The vast majority of experiences people share tend to be positive, however they can of course be negative. So what happens when someone’s ‘experience’ doesn’t quite live up to expectations, or is truly awful, and what if they wish to share their experience with the world.
A review, a post or a comment can circulate quickly, and as much as fantastic posts, reviews and comments on social media can be great for businesses, a poor review or a negative post or comment can be hugely damaging for a business.
Whilst there is no actual definition of what defamation is, it is widely accepted to refer to untrue statements that lower the complainant in the estimation of right-thinking members of society generally.
A statement is not defamatory unless its publication has caused or is likely to cause serious harm to the reputation of the complainant. Harm to the reputation of a business is not serious harm, unless it has caused or is likely to cause the business serious financial loss.
In terms of an individual it is relatively easy to imagine the kind of statement that would likely be held as being defamatory, however with businesses it is less straightforward.
Take for example somebody who eats at a small local restaurant and unfortunately the steak isn’t quite medium rare, and the service wasn’t quite as fast as the drive-thru around the corner. Fed up, hungry and a few £’s lighter the customer shares their experience on social media or on a review platform.
The restaurant owner is up in arms at the customer’s comments. The steak was cooked perfectly and the service that night was fantastic! The customer’s comments could have a serious impact upon the business of the small restaurant therefore understandably the owner wants them removed/taken down quickly.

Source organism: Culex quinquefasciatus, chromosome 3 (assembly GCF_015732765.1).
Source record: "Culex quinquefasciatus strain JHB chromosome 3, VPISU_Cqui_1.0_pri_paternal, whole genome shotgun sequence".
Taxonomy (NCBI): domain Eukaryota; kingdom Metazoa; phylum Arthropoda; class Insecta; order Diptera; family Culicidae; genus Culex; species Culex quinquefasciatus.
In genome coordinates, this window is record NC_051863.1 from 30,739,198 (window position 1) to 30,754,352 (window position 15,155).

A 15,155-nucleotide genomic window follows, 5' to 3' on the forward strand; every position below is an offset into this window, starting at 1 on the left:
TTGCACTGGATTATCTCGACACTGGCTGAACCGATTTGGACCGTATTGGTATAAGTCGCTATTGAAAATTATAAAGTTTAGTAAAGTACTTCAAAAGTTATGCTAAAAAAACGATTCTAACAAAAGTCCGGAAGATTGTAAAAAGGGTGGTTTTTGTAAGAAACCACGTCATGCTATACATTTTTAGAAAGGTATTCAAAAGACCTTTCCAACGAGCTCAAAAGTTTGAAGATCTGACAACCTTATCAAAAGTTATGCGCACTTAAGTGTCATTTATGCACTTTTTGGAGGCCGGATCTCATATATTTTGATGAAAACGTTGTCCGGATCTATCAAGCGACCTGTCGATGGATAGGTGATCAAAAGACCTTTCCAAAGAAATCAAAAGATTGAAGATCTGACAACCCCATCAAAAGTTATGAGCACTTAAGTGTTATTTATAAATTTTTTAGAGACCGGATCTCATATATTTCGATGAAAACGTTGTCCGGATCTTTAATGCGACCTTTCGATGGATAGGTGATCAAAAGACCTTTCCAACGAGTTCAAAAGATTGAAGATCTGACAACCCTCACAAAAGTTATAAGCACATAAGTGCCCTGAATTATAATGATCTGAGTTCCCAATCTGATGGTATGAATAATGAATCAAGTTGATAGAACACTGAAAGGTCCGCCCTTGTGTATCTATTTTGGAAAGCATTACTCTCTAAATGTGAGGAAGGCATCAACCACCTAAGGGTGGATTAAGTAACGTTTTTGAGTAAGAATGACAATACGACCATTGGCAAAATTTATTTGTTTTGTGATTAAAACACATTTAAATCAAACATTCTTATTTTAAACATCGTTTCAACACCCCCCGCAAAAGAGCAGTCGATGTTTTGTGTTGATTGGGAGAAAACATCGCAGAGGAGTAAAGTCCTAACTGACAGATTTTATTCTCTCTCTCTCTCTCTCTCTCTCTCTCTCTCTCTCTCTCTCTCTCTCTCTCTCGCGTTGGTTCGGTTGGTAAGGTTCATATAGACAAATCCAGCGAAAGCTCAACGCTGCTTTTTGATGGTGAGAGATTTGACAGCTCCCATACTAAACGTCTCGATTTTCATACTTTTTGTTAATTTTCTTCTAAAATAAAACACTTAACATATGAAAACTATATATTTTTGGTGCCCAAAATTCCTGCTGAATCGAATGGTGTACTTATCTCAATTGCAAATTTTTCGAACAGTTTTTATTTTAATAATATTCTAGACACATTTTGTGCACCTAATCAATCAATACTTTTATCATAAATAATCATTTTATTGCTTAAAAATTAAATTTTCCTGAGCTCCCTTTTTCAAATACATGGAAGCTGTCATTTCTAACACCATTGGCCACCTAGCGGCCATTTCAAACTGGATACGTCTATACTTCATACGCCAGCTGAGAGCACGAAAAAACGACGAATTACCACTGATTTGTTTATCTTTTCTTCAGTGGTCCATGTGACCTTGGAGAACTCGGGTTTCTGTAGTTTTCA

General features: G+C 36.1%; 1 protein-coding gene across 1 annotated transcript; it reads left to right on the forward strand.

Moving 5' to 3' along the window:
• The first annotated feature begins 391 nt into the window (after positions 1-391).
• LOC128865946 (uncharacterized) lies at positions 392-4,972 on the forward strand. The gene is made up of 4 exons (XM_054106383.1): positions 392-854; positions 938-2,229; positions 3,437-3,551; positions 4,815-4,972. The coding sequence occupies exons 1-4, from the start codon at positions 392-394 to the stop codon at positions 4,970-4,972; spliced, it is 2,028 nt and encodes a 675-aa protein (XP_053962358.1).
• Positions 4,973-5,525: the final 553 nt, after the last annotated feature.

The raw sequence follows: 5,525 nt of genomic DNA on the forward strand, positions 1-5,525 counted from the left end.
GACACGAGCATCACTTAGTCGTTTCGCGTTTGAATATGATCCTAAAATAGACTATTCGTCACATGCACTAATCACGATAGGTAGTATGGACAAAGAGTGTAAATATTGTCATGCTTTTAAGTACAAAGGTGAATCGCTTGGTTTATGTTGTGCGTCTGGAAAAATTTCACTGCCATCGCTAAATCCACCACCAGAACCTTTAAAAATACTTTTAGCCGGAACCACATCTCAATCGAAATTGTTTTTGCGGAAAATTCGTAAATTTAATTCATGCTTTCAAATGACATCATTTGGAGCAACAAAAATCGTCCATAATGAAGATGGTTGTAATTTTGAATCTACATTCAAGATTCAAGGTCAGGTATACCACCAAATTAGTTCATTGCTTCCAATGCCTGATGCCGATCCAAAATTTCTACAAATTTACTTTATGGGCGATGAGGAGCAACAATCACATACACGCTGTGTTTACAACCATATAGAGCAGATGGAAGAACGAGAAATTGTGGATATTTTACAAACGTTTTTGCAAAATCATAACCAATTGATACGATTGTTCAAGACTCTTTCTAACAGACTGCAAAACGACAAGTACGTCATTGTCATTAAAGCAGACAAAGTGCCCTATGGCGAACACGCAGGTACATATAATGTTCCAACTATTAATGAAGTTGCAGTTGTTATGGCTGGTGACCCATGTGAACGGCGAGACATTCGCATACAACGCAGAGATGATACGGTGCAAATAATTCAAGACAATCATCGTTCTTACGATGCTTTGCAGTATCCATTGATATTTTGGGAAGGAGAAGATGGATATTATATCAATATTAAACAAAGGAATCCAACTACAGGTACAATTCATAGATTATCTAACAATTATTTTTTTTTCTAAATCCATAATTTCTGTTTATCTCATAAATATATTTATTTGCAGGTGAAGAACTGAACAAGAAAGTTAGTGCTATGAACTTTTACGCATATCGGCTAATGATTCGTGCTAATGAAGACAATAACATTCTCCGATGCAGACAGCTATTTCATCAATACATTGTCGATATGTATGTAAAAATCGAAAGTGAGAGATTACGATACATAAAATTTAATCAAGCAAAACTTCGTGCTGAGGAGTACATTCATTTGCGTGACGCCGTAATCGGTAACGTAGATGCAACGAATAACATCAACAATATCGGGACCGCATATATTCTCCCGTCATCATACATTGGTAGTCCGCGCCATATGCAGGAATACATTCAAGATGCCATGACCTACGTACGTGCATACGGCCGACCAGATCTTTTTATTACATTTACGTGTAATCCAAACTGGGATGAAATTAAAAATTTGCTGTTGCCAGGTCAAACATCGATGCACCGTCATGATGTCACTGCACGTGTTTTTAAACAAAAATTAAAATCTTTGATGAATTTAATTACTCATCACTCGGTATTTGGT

But was the customer’s post/review/comment defamatory? Or was it just an honest appraisal? It is therefore vital to look at exactly what was said.
The quality of food or standard of service is an opinion isn’t it? As such how do you demonstrate that the statement was untrue? Was the customer even real? Could it have been made by someone with a clear intent to cause harm to the business? If the customer wasn’t real how do you prove it?
Finally, how do you demonstrate that financial loss has been caused as a direct result of the statement? Could the last Saturday night in the restaurant have been really quiet due to the final of Strictly Come Dancing?
We should also consider the customer who fed up, hungry and a few £’s lighter had an innocent rant on social media, or who left an honest but negative review and who may now be faced with a defamation claim being issued against them. Should they be prevented from airing dissatisfaction in terms of service from a business?
As we move towards an ever increasing ‘on line’ world, we should of course embrace social media and review platforms, but at the same time be mindful of the perils of the same.
Defamation is a technical area of law, and Newtons Dispute Resolution Team are experts in dealing with such matters. If you require any advice and assistance contact Stephen Fallon at Newtons Solicitors in Knaresborough on 01423 789055 or email firstname.lastname@example.org